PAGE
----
This is iniquitous. If I need some shopping from my local market town, I need pay only 30p for the parking. I could, of course, walk, go by bus, or not go at all. I have a choice.
But if I need to visit the community hospital in the same market town, where I have no choice, I cannot walk nor can I catch a bus, then I am forced to pay 90p per hour. And given the waiting time at such hospitals, I am likely to be forced to stay for at least 3 hours (£2.00).
That is disgusting. It is criminal extortion, and should not be allowed.
On 26 January, ComputerWorld published details of an interview with Justin Rattner, CTO at Intel. Rattner described a new hardware-based solution to malware:
“Right now, anti-malware depends on signatures, so if you haven’t seen the attack before, it goes right past you unnoticed,” said Rattner, who called the technology “radically different”.
“We’ve found a new approach that stops the most virulent attacks. It will stop zero-day scenarios. Even if we’ve never seen it, we can stop it dead in its tracks,” he said.
Intel developing security ‘game-changer’
Rattner didn’t really give much away – except that he hopes the technology will be available this year. So what is it?
Alan Bentley, SVP International of endpoint security firm, Lumension, clearly believes that Intel’s solution is some form of whitelisting (allowing only known good things and stopping everything else) rather than our current blacklisting approach (allowing everything by default, but using AV to stop known bad things).
“A shift in security thinking needs to happen to keep malware off our devices and away from our critical data,” he explained. Trying to shut malware out with signature-based security technologies is like herding jelly. Signature-based security was not designed to protect against the volumes of malware that we are seeing today. If you think that known malware signatures exceed 30,000 each day, the concept of protecting against unidentified malware is more than difficult, especially if you are trying to predict what malware might look like. With this approach, it is of little surprise that malware has a habit of falling through the cracks.
“If you flip security on its head and only allow the known good onto a device or a computer network, malware protection is significantly improved.”
In the interview, Rattner seems to indicate that McAfee (which it bought for $7.7bn last year) is not really involved in this project.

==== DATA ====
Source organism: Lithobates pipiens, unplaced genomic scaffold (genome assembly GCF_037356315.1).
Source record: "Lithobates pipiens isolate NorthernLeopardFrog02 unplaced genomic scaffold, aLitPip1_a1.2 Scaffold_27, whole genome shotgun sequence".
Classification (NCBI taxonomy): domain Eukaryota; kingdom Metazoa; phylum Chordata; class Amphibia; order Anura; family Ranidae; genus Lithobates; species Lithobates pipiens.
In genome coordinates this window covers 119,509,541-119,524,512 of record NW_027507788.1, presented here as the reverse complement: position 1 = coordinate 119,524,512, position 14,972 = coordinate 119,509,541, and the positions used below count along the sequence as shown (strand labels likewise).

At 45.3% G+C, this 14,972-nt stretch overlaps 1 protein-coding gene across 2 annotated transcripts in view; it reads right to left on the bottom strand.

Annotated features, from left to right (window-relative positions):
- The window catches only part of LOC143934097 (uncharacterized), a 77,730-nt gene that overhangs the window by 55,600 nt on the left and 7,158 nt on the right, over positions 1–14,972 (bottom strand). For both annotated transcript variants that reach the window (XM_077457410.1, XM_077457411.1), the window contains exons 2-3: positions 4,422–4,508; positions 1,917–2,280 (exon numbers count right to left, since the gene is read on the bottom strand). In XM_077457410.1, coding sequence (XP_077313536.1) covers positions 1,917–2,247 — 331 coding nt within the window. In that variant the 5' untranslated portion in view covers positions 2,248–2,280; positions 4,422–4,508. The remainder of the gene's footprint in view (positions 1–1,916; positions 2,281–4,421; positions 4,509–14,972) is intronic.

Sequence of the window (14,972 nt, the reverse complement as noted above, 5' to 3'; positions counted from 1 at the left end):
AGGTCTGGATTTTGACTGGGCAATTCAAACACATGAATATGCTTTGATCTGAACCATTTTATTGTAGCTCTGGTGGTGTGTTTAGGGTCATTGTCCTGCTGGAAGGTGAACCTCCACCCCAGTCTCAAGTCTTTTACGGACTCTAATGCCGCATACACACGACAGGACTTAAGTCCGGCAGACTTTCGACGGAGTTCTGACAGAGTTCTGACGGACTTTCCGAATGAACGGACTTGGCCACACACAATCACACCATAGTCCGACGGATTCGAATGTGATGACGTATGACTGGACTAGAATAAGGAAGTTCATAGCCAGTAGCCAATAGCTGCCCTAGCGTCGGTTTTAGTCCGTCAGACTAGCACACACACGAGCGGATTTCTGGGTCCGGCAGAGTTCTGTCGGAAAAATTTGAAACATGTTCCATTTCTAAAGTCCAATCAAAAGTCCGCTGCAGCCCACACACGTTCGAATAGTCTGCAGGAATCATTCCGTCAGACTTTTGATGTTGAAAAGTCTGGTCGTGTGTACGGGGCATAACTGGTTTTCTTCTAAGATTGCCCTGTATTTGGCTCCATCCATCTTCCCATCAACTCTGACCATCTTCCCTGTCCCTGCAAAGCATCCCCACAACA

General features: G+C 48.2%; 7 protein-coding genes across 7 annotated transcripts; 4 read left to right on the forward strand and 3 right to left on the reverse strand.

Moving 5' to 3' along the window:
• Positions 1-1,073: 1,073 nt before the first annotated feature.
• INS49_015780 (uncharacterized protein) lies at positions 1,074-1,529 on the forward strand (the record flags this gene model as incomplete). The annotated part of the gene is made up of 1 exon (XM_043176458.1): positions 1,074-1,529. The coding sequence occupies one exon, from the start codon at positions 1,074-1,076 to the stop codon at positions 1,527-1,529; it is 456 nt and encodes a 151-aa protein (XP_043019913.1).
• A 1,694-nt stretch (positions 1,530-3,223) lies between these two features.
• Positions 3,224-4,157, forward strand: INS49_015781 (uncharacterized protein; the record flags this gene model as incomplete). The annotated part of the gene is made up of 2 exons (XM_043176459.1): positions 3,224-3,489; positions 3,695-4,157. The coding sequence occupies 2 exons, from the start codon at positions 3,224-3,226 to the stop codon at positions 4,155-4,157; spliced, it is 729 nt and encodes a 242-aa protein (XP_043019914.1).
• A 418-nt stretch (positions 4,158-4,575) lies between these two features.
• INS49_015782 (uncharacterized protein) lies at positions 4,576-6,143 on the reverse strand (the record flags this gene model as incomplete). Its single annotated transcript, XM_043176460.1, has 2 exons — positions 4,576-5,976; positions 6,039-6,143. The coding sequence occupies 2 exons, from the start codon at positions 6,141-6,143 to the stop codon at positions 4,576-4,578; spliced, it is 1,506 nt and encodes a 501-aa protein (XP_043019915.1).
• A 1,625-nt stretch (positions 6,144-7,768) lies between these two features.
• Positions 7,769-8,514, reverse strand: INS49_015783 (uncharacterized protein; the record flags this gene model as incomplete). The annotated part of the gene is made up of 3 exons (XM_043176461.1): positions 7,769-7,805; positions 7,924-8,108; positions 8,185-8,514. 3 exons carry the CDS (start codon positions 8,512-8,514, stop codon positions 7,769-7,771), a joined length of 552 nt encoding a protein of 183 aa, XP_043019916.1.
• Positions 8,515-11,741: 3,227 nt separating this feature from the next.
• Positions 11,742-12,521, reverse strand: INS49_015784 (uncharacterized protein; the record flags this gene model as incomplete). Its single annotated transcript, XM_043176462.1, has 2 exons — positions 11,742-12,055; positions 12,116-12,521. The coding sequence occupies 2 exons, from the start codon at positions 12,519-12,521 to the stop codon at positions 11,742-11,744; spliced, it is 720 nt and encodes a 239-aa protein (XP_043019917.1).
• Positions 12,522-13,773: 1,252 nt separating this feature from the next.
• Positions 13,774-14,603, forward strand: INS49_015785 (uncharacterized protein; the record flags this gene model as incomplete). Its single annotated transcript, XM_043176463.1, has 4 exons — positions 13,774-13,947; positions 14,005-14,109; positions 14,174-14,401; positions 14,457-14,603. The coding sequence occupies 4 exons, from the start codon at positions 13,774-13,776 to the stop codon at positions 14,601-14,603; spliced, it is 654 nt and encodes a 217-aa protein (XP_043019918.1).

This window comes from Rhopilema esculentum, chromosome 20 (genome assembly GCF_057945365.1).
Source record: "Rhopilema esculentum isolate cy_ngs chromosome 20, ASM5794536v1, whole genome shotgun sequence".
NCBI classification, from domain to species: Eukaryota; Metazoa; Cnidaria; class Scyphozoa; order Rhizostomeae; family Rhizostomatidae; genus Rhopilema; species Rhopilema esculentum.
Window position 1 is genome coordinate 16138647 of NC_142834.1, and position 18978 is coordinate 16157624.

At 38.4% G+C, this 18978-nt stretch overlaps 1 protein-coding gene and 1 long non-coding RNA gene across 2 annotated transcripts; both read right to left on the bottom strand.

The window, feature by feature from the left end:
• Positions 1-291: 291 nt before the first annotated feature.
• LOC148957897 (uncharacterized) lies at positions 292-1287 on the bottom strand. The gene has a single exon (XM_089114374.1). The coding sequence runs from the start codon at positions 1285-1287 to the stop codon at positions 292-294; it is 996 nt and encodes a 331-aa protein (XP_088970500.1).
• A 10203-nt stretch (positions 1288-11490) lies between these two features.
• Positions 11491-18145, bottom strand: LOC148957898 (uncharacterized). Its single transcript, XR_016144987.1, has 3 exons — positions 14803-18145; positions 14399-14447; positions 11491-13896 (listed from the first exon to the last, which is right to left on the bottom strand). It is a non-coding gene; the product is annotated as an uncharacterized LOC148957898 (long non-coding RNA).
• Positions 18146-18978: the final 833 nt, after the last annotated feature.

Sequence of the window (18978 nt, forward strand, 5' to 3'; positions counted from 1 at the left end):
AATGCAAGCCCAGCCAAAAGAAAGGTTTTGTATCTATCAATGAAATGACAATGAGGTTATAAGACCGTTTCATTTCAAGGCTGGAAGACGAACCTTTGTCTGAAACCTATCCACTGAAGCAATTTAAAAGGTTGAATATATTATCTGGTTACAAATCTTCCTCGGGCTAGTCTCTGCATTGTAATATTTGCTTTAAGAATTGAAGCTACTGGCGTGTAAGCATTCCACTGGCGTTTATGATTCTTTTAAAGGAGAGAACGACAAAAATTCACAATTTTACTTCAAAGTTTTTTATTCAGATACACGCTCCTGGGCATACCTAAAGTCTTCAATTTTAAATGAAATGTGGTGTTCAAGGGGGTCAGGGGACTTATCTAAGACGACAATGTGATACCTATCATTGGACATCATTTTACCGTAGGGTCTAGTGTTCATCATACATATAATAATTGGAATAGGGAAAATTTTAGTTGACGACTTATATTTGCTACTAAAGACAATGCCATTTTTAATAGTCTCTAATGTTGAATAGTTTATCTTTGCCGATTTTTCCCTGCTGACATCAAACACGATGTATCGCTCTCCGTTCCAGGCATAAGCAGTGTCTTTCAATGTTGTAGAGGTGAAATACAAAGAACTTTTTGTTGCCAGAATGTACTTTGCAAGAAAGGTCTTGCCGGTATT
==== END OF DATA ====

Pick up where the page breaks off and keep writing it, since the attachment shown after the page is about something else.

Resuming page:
Rattner said Intel researchers were working on the new security technology before the company moved to buy security software maker McAfee. However, he said that doesn’t mean that McAfee might not somehow be involved.
But if this technology predates the McAfee acquisition, then it is most likely to be at chip level rather than the software level. And that rather suggests that it is to do with the Trusted Computing Platform (TCP). The biggest problem with TCP is that it involves one person or organisation imposing its own views on others. Now, if that’s a company controlling how its own computers are used, well there’s not too much wrong with that. But if it’s Intel or Microsoft – or government – controlling what can be run on privately owned computers, then that’s highly dangerous.
Lumension’s CEO, Pat Clawson, has worries along these lines, suggesting that a “pressing concern is whether it is socially acceptable for Intel to impose security on the device. Whilst it might make sense in the consumer mobility space, governments and enterprises will surely want to make their own security decisions, not have it forced on them at the chip level.” But it is indeed the consumer level – that’s you and me, by the way – that is possibly under the greatest threat. “It makes sense,” he adds, “for its focus to be on the consumer market, which represents a significant portion of both Intel and McAfee’s revenues.
“Security innovation on the mobile device would certainly be an interesting and most likely welcome addition to the consumer handset market. With current security models proving ineffective, new levels of intelligence and a change in mindset are needed to protect today’s IT environment.”
What worries me is that this vision seems to be exactly what Scott Charney was proposing with his ‘internet health certificate'; that is, we will not be allowed to access the internet unless we can prove our computers are clean – and one way to prove they are clean is with Intel controlling what can run on them. Was Charney playing John the Baptist to Rattner’s Christ: a voice crying in the wilderness, but preparing the way for our security saviour?